What if I told you that you could use Google Analytics to see what’s happening on your website right.this.very.minute? Well, you can with one of my favorite Google Analytics features, the Real-Time Reports. (Side note: I guess having a favorite analytics report officially makes me a nerd. Oh well.) So, why do I like them so much? You’re about to find out…
What Are the Real-Time Reports?
The Real-Time Reports in Google Analytics are a valuable way to get additional insights about your website and how visitors interact with it. As their name suggests, what makes the Real-Time Reports unique from other Google Analytics reports is that they show you what’s happening on your website as it happens. So, if you catch a visitor on the reports, you can actually see what they’re doing as they move through your website.
The Real-Time Reports are found in the left-hand menu just under Intelligence Events in Google Analytics.
The reports themselves are divided into six sections: Overview, Locations, Traffic Sources, Content, Events, and Conversions.
This is the report I look at the most often, as it provides a quick snapshot of all the important real-time information I want to know. The report looks something like this:
As you can see, when there’s a visitor on the site, a number displays along with a colored bar to show what type of device is being used (desktop, mobile, or tablet). You can also see the top referral and social traffic sources, as well as the keyword(s) that sent visitors coming from organic search. More often than not, this is (not provided), but every once in a while, you’ll catch an actual keyword that you can use to help in your on-site optimization efforts. All of these keywords will also be listed in your Organic Keywords Report, but it’s kind of neat to catch them as the visitor is on your site.
The right side of the Overview Report shows you pageviews per minute and the active pages on your site, as well as the total number of visitors on each page. There’s also a handy little map to show you the geographical location of each visitor. If you mouse over the circle, the city will display.
The layout of the locations report is very similar, but it only displays the country where current visitors are located and the pageviews per minute:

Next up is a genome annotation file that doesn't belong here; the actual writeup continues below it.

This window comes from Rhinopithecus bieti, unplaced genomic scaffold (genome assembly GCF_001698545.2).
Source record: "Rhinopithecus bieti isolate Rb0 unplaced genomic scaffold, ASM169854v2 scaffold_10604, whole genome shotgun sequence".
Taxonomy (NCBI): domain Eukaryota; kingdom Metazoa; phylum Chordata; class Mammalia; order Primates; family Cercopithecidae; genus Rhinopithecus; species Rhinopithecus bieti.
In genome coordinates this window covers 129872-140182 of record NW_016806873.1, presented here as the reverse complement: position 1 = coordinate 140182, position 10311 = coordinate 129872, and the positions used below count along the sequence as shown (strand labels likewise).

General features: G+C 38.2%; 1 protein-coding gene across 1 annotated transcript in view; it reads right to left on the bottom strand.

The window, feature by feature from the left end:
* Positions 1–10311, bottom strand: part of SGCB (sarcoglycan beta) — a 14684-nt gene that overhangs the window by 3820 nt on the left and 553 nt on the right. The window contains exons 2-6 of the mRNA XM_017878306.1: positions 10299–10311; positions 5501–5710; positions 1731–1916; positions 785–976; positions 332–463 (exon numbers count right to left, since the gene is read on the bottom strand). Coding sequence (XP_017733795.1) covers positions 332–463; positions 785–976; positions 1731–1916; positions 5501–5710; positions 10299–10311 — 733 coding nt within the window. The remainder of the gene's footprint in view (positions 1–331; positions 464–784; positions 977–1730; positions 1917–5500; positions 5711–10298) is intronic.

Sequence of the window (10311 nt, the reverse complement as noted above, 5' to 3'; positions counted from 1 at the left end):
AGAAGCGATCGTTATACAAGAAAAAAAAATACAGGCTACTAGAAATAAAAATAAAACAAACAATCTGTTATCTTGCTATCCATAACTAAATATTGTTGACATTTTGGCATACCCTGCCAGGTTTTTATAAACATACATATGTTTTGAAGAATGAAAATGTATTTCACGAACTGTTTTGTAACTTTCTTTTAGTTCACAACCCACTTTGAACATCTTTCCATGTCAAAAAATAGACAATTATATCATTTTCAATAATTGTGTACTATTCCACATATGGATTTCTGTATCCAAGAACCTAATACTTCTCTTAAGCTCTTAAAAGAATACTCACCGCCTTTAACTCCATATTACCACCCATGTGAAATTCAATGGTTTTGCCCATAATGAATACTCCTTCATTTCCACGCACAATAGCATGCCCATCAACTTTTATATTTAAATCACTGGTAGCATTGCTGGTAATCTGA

This report will show you how your active visitors are getting to your website. It displays the number of visitors with a color-coded bar to indicate whether they arrived directly or through organic traffic, social media, or even a campaign.
The Content Report shows which pages active visitors are currently viewing and the number of visitors on each.
Events and Conversions:
I’ve lumped these last two together because they really have a similar function. If you have events or goals set up in your analytics account, you can click on one of these reports to view the number of active visitors that have completed each desired action, such as clicking on a button or filling out a form.
The Content, Events, and Conversions Reports will also display data for the last 30 minutes, so if you miss something as it happens, you still have a chance to view some recent activity on your site.
How Can You Use These Reports?
There are a few different reasons why I find these reports useful, and some of the applications might surprise you.
- Checking to see if new content is being viewed – If you’ve just added a new page to your website, published a new blog post, or launched a new product, you can use the Real Time Reports to see if people are actually looking at it. In the case of the Papercut website, I look at these reports every time we publish a new post on the blog. Yes, I’m watching you… Just kidding (not really). We routinely promote our blog content on our social media accounts, and I use the Google URL builder to create a tracking URL to add to our social posts. The parameters in this URL allow Google to collect additional data. When I create this special URL, I’m also creating a campaign (typically with the same name as the blog post) that categorizes traffic using this link in my analytics data. So, when a person is reading one of our blog posts, I can see if they arrived on our site through a Facebook post or a tweet. Pretty cool, right? Of course, you’ll also be able to see if they’ve found your new content directly or through a referral site, a PPC campaign, or organic search.
- Troubleshooting – Think there might be an issue with your Google Analytics tracking code implementation? The Real-Time Reports can help you figure it out. If your data doesn’t look right, try visiting your website from different computers and devices (or even browsers) and see if the reports pick you up as a visitor. Just make sure you don’t have a filter set up to remove traffic from your IP address, or this won’t work. If you’re visiting the site on your iPhone and two different computers and you aren’t showing up on these reports, something is probably up, and it’s time to consult with your developers. This is a handy trick to have up your sleeve if you’re going through a site redesign or if you’re adding a page to your website. Make sure your tracking code is working properly so your website (and analytics) can work for you!
- They’re fun – Okay, so this isn’t really a reason why these reports are useful, but it’s true. It’s neat to see where your visitors are coming from and what they’re looking at when it happens. On Wednesday, I was looking at the analytics on Ashley’s Crossfit post, and I noticed that someone in the Czech Republic was reading it. I know she has family there, so it was probably them. Pretty cool, right? I think so.
Don’t Overlook Them
When you log into Google Analytics, you’re automatically sent to the Audience reports, which are located below the Real-Time Reports. If you don’t use the Real-Time Reports regularly, it’s easy to overlook them or forget that they’re there—but don’t! You’ll miss out on some useful insights if you do.